It’s difficult to address a deficiency in soft skills because many of them relate to a person’s character and can be subject to interpretation. This leads to complicated, and at times awkward, conversations. For example, it’s much easier to inform an employee that they are sending too many emails with grammatical errors, and much more delicate to counsel an employee on the fact that they often come across as condescending in client meetings.
However, as leaders, it’s imperative to have these conversations, because it’s the only way improvement is possible. Dealing with a lack of soft skills in other ways, such as moving employees to a different department, is a disservice to the employee’s professional development.
To ensure soft skills are continuously assessed, graded, and improved, managers can implement the following steps:
1. Remove the stigma: Just like hard skills, most people have strengths and weaknesses when it comes to soft skills. Someone may be an excellent negotiator, but struggles to maintain composure when under pressure. Therefore, the first step toward improving soft skills is having a workplace culture where executives and managers have open and honest conversations about the existence of soft skill inadequacies.
2. Conduct a needs assessment: The second step toward improving soft skills is assessing the needs of an employee by guiding them through the process of self-evaluation. Unless a person is able to identify, acknowledge, and accept shortfalls in their soft skills, it’s unlikely that progress will be made in those areas. All new hires should be assessed and employees should receive ongoing reviews.
3. Develop a training plan: Each employee should have a training and development plan in place that is tracked and monitored by their immediate supervisor to measure progress and benchmarks. Determining a proper curriculum is the next step in assisting employees to improve their soft skills. This can include job shadowing another manager that has strengths in that area.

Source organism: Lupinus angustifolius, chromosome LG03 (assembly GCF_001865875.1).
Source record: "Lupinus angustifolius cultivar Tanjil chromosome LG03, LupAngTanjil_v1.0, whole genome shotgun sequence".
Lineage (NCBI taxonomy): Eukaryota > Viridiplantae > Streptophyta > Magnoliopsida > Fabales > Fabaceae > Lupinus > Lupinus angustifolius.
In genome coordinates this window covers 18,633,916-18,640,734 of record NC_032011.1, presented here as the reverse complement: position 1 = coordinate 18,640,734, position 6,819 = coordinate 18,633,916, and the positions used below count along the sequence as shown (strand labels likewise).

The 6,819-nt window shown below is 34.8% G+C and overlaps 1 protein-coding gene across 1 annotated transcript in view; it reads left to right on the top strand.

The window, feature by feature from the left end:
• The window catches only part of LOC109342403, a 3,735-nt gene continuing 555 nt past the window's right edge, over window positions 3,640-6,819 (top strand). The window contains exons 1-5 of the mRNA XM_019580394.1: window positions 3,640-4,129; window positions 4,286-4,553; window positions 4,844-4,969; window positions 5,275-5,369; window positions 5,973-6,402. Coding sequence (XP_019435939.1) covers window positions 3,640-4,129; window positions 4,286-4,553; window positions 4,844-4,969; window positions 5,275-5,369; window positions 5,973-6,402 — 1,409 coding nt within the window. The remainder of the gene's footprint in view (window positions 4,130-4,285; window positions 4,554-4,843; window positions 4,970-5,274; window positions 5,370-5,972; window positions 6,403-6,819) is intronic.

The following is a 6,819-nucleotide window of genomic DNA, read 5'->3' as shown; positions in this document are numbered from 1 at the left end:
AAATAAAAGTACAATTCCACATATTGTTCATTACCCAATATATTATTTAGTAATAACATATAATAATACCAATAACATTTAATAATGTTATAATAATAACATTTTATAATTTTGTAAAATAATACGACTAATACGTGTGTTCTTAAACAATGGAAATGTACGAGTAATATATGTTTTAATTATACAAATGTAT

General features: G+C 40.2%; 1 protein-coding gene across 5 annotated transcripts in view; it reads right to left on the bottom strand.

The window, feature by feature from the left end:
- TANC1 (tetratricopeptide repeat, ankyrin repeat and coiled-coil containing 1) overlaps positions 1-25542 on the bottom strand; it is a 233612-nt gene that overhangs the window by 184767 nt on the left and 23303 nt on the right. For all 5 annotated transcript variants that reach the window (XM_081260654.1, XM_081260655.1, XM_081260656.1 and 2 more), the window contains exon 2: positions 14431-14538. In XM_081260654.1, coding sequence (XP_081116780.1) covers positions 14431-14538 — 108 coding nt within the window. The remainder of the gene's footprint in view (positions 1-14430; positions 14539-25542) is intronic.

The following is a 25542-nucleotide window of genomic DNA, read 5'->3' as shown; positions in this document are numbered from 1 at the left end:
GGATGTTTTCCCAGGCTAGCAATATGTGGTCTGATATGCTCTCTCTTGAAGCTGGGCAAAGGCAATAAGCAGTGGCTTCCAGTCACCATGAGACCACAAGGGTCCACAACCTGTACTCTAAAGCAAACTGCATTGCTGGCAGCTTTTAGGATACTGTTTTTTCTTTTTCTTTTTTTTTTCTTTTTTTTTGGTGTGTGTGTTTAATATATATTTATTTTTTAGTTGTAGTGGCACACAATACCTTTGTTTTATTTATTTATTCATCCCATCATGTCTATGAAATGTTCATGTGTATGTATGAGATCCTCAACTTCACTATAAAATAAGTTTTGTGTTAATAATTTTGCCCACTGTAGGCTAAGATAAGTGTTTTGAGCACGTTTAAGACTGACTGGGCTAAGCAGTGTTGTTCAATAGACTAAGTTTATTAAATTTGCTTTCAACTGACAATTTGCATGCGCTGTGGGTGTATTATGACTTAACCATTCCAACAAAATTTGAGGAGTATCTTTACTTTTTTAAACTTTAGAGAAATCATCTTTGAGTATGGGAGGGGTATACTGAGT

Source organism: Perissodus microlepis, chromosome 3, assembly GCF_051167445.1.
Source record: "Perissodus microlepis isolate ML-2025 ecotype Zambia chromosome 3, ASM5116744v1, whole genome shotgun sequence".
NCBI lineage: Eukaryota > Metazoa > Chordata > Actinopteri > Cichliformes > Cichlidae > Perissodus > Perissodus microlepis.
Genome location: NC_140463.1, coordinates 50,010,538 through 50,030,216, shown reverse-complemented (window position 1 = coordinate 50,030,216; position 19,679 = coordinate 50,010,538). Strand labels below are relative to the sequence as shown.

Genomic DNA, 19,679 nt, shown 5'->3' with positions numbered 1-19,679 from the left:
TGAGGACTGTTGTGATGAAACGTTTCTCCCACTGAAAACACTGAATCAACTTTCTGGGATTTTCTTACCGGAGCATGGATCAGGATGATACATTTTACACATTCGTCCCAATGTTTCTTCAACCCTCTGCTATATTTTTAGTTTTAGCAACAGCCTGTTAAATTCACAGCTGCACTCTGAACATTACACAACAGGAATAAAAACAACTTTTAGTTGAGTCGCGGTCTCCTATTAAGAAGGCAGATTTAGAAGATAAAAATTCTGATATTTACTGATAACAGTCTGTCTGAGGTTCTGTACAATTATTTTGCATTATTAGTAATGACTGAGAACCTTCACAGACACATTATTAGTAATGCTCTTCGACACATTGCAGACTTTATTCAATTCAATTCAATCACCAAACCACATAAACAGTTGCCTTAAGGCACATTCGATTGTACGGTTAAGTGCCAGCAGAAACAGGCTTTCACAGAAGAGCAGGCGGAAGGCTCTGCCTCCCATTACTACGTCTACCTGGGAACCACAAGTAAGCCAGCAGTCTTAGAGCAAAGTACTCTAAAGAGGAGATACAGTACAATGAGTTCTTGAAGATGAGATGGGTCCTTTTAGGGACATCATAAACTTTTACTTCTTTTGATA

4. Monitor growth and improvement: Once an employee has the foundation of knowing what they need to improve and how they are going to get there, managers can help maintain continued growth and improvement by monitoring completion of training courses and evaluating performance.
The Online MBA from SMU Cox Can Help You Improve Your Soft Skills
Academics are paying attention to the demand for more job candidates with superior soft skills, and Southern Methodist University’s Cox School of Business is no exception. SMU Cox believes in the importance of sharpening soft skills in order to be the most successful and derive the best results. The inaugural Online MBA program focuses on developing soft skills from a leadership perspective in the following courses:
- Managing and Leading People: Introduces students to the skills needed to become an effective manager and leader in any organization.
- Master Negotiation: Helps each student develop into a better negotiator.
- Executive Leadership: Allows students to explore and work on improving basic interpersonal skills related to leadership effectiveness.
Students also participate in experiential learning. This opportunity allows MBA candidates to practice soft skills in real-life scenarios, while working on teams. This allows students an opportunity to hone their soft skills while in the program, and immediately apply those skills in the workplace.
Meet with an Online MBA admissions counselor and become a leader equipped for the future.